With a May 1 deadline for the withdrawal of US forces from Afghanistan approaching but a final peace deal stalled, the White House is said to be considering an extension beyond this date for removal of its 2,500 troops remaining in the country. The Washington Post writes that the Biden administration "is likely to postpone a full withdrawal—potentially with Taliban acquiescence—to buy more time to advance a power-sharing proposal they hope can break an impasse in talks between the militants and the Afghan government."
A March 5 missile attack on an oil refinery at al-Hamaran, near Jarabulus in Syria's rebel-held northern pocket, was launched from Russian warships off the country's coast, according to a monitoring group, the Syrian Observatory for Human Rights. At least one person is known to have been killed in the the three-missile strike, which also hit a nearby market, possibly as "collateral damage." In a similar strike on Feb. 10, rockets fired from the Russian military base at Hmeimim, in Syria's coastal Latakia province, struck an oil refinery in the town of Tarhin, also within the rebel-held pocket of Aleppo province. The pocket is in the hands of the Turkish-backed Syrian National Army (SNA), and the strikes appear aimed at preventing SNA forces from resuming oil production in the region for black-market export to Turkey.
Internecine fighting among collaborationist militia in the Turkish-occupied northern Syrian town of Afrin left at least two civilians dead in the crossfire last month. Clashes broke out Feb. 13 between Jabha al-Shamiya (Levant Front) and the Jaysh al-Islam (Army of Islam)—two armed groups affiliated with the Turkey-backed Syrian National Army (SNA). Shops and civilian homes were also damaged in the clashes. Witnesses and local sources told the independent Syrians for Truth & Justice that the fighting began when Levant Front militants attempted to arrest a member of the Army of Islam who they suspected of smuggling people across border into Turkey.
Turkey's Court of Cassation on Feb. 19 upheld the two-and-a-half-year prison sentence given to Ömer Faruk Gergerlioğlu, a human rights activist and MP belonging to the Peoples' Democratic Party (HDP), on charges of "making propaganda for a terrorist organization." In 2016, Gergerlioğlu raised alarm in parliament and on social media platforms about detained women being subjected to unlawful strip searches by police in the city of Uşak for "security reasons." He was later accused by the Uşak Police and several members of the ruling Justice & Development Party (AKP) of being involved in terrorist activities. Gergerlioğlu was initially sentenced by the Kocaeli 2nd High Criminal Court in February 2018, and the decision was affirmed on appeal by the Istanbul Regional Court of Justice. Following this, an appeal was made to the Court of Cassation.
Erik Prince, former CEO of the notorious private military company Blackwater, violated the UN arms embargo on Libya with a clandestine pipeline to a rebel warlord, according to a confidential report to the Security Council obtained by the New York Times. The report found that in 2019 Prince deployed a force of foreign mercenaries and weapons to renegade military commander Khalifa Haftar, who has been fighting to depose the UN-recognized Libyan government. The $80 million operation, dubbed "Project Opus," included a shipment of aircraft from South Africa. It also included plans to form a hit squad to hunt down and kill Libyan commanders opposed to Haftar. The accusation exposes Prince to possible UN sanctions, including a travel ban. Prince did not cooperate with the UN investigation, and his lawyer declined to comment to the Times. (Al Jazeera, Daily Sabah)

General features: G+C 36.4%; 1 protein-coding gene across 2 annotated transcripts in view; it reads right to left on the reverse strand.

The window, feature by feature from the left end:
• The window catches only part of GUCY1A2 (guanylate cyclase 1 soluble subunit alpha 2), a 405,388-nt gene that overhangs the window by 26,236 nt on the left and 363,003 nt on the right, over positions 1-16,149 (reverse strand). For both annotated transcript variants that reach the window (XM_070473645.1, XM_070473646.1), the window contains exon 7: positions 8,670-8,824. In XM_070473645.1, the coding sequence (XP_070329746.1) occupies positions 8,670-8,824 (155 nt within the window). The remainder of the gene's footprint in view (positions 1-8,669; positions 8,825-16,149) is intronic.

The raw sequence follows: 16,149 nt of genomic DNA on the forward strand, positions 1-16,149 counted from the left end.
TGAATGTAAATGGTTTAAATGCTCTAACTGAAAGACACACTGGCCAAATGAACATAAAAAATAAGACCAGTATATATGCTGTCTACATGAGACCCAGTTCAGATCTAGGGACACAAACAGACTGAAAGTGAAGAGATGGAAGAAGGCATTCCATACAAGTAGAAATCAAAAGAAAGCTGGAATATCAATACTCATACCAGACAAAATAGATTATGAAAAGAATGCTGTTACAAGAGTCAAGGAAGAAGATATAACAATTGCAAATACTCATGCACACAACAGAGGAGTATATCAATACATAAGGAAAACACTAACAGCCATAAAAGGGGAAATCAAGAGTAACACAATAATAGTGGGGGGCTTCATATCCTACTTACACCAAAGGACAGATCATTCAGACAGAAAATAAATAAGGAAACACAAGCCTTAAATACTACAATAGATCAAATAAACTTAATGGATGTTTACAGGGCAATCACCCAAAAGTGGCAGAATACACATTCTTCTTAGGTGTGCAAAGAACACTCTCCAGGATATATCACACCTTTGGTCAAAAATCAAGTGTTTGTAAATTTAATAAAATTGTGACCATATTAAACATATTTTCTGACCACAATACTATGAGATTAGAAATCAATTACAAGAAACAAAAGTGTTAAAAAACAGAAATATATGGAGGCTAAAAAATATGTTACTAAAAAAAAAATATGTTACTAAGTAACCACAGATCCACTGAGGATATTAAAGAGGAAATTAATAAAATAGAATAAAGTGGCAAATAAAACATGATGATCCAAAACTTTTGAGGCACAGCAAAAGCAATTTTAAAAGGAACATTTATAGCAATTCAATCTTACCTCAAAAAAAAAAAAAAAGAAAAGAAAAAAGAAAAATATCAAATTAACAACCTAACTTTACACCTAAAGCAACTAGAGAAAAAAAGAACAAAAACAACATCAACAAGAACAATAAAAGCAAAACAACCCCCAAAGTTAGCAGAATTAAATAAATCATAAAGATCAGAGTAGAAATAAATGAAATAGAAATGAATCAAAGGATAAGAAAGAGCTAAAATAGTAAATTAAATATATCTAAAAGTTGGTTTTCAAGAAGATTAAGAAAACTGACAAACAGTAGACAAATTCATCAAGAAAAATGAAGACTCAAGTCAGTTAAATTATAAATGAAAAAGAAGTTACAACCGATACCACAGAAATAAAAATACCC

The 23rd High Criminal Court of Istanbul on Feb. 15 sentenced four former employees of the pro-Kurdish daily newspaper Özgür Gündem, shut down by a Turkish court order in 2016, to imprisonment on "terrorism" charges. Former editor Eren Keskin, who is also a prominent lawyer and human rights advocate, received a six-year sentence for "membership of an armed terrorist organization." Özgür Gündem's former publisher, Kemal Sancılı, and former managing editor, İnan Kızılkaya, received sentences of six years and three months on the same charge. Former editor-in-chief Zana Kaya was sentenced to two years and one month for "making propaganda for a terrorist organization."
Iraqi Kurdistan saw simultaneous air attacks Feb. 15—from Turkish warplanes on a mountain supposedly harboring PKK guerillas, and (in a far more audacious move) from an Iran-backed militia on the regional capital Erbil. In the latter attack, a barrage of rockets targetted a US airbase outside Erbil's airport. A foreign "civilian contractor" was killed, and nine others, including US personnel, were wounded. It is being called the worst attack in a year on the US-led military coalition in Iraq. A nearby apartment complex and market were also damaged, and some reports indicate the Chinese consulate was hit by either a stray rocket or debris.
On Jan. 22, two days after President Biden's inauguration, a large convoy of US military vehicles reportedly entered northern Syria from across the Iraqi border. The convoy, consisting of some 40 trucks and armored vehicles accompanied by helicopters, was reported by Syrian state news agency SANA, citing sources on the ground. (i24News, Israel) The putative sighting has raised speculation that Biden is reversing the withdrawal of US troops from northern Syria, which had been ordered by Trump in October 2019.